In response to the rising popularity of video on-demand services, the House of Lords Select Committee on Communications (“Committee“) has launched an inquiry into the future of public service broadcasting. The Committee notes that public service broadcasters (PSBs) such as the BBC, ITV and Channel 4 face mounting challenges in an age where conventional TV viewing by under-25s has halved since 2010.
Starting at just £5.99 per month – less than half the cost of a TV licence – subscription video on-demand services such as Netflix and Amazon Prime (often referred to in the industry as ‘over-the-top’ or ‘OTT’ services) have emerged as powerful global producers and distributors. The providers of these services command big budgets – being able to spend over £15 million per hour of original content – and are increasingly commissioning UK content, including high-profile programmes such as Netflix’s The Crown.
Meanwhile, PSBs (whose services are mostly free-to-use and whose content budgets therefore tend to be much smaller) are struggling to compete in the face of this subscription-funded surge in high-quality drama and factual content. This is compounded by the decline in viewing figures for public service broadcasting, which is threatening television advertising revenues (on which the commercial PSBs are heavily dependent for funding). Traditional broadcasting no longer boasts the same scale of consumer reach, and PSBs are concerned about maintaining visibility in a fragmented market operating across different platforms.
An additional source of frustration for PSBs is the regulatory disparity between PSBs and on-demand providers. PSBs are obliged to comply with a range of regulatory obligations (deriving both from UK and EU law), including in relation to the volume and type of adverts they show, programming in specific genres, the commissioning of content and the audiences they serve. In contrast, on-demand services are not subject to the same obligations, and are generally free to determine their own content. For example, UK PSBs are currently required to reserve a majority proportion of transmission time for European content whereas on the UK version of Netflix (in respect of which the UK is yet to implement any content quotas), only 15% of content is European and the remainder is mostly of US origin.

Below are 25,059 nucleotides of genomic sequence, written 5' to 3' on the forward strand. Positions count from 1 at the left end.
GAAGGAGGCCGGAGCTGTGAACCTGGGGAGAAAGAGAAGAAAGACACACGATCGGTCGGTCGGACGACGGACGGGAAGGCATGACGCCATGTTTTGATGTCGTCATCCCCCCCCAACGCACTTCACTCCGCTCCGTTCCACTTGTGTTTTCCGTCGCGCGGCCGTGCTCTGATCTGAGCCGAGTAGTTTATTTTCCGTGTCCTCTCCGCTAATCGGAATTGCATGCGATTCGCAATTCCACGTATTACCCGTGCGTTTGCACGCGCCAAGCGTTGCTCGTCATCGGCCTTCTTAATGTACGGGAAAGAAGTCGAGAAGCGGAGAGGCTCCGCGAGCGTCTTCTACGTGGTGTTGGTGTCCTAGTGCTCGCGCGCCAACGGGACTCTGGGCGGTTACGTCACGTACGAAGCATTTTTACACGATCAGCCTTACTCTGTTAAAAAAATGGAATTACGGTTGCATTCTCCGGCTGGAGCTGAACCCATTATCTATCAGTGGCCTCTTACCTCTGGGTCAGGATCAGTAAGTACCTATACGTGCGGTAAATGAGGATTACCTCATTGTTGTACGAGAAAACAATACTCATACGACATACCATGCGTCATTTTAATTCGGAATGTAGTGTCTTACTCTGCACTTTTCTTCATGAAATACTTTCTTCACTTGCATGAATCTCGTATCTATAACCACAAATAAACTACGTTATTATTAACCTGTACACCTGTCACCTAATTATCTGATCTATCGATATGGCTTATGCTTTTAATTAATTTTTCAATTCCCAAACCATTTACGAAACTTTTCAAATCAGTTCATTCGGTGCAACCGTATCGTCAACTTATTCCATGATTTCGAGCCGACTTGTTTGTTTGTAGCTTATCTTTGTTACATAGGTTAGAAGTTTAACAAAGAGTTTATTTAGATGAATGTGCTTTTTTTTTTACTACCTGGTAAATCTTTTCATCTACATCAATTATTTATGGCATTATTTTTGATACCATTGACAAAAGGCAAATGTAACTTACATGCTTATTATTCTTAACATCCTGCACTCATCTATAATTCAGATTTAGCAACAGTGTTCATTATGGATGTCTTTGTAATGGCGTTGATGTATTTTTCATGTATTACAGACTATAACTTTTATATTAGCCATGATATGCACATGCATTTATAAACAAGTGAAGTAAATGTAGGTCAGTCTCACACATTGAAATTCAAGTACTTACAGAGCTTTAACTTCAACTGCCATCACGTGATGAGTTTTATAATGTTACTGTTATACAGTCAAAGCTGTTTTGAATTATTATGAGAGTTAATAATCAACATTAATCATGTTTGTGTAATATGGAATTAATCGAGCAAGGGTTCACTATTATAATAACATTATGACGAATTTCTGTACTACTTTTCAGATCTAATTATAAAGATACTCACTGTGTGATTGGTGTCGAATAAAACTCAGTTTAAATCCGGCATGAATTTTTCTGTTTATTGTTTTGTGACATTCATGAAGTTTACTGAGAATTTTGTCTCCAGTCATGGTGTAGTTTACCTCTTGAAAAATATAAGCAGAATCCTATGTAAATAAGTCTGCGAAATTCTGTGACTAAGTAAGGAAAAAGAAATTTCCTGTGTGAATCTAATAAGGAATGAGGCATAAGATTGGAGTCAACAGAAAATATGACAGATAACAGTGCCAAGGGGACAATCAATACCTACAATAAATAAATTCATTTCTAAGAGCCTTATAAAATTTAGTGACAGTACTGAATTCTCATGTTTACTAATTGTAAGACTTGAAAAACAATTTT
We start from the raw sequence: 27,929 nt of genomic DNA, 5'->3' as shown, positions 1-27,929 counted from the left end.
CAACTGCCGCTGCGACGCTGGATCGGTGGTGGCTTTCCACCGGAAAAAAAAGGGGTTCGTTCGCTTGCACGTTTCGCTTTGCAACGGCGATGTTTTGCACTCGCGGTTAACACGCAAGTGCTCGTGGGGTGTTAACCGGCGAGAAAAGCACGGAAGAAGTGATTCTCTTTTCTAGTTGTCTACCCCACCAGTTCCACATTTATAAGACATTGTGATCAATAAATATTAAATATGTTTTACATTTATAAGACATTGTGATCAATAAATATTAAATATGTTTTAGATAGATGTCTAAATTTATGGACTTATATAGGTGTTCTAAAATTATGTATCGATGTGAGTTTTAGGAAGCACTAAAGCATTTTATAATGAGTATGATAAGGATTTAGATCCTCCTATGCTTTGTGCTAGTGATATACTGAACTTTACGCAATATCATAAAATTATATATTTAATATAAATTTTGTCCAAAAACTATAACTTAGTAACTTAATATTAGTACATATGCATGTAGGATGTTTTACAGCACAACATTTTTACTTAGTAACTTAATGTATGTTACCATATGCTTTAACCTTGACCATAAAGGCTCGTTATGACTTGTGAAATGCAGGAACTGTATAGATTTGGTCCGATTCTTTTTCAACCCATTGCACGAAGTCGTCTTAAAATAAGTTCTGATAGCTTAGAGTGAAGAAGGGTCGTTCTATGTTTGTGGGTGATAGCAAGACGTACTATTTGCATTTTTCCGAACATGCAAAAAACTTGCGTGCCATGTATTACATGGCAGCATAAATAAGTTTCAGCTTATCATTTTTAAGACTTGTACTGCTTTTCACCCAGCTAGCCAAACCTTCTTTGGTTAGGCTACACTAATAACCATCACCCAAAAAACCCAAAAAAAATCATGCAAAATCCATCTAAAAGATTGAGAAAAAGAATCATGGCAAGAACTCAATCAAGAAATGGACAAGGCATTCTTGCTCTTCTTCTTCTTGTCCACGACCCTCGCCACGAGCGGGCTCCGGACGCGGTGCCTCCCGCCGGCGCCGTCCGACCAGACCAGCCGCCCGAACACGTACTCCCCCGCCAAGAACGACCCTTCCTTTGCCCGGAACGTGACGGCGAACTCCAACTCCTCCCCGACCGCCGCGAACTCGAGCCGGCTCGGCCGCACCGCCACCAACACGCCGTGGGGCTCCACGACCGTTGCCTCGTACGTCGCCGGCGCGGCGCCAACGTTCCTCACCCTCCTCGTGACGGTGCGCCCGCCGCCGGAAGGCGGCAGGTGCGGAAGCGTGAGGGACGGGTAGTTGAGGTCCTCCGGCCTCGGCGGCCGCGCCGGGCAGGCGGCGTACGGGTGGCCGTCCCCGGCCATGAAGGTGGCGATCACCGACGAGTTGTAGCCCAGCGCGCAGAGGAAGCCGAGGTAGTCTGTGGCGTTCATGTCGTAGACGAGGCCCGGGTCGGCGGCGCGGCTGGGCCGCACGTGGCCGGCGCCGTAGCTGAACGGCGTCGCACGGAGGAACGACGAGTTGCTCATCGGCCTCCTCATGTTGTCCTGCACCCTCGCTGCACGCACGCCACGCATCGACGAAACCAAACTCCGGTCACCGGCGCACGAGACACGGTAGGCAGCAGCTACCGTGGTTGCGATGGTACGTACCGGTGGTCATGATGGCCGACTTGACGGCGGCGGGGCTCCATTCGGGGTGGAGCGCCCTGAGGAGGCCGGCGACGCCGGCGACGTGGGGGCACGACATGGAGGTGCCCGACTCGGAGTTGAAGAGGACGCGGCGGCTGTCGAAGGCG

It’s not all bad news though: PSBs have sought to respond to the growing popularity of video on-demand services by launching their own free-to-use on-demand platforms, including iPlayer, ITV Hub and All4. The majority of these platforms focus on “catch-up” content (i.e. content which has already been aired on the relevant linear channel) rather than offering extensive libraries, and will still face many of the difficulties currently experienced by conventional public service broadcasting (particularly the budgetary constraints), however a notable exception may (if successful) be found in the plans recently announced by the BBC and ITV to launch a Netflix rival in the UK.
In light of the challenges faced by PSBs, the Committee’s inquiry aims to investigate:
- whether the popularity of video on-demand services has made the concept of public service broadcasting redundant, in whole or in part;
- if so, what form public service broadcasting should take in the future and how it could remain financially viable; and
- what action policy-makers, regulators and PSBs should take.
In its Call for Evidence, the Committee has invited organisations and individuals to submit written evidence by Friday 26 April 2019, and the Committee expects to hear oral evidence from invited witnesses from March to July 2019. The Committee intends to issue a report in the autumn, and the Government has undertaken to respond in writing to reports from select committees.
This inquiry signals a potentially significant turning point in the UK regulatory approach to public service broadcasting. There have been calls for some time now (predominantly from traditional broadcasters) to ‘level the playing field’ between PSBs and OTT providers from a regulatory perspective (in the hope that this will make it easier in some respects for PSBs to compete). Any such move in the UK would (notwithstanding Brexit) be consistent with broader changes happening at an EU level (such as the introduction of a European works quota for on-demand services, which is due to be implemented in EU member states by September 2020). However the inquiry launched earlier this month appears to take this thinking a step further by officially tabling the idea of a more fundamental re-shaping of the PSB remit in the UK.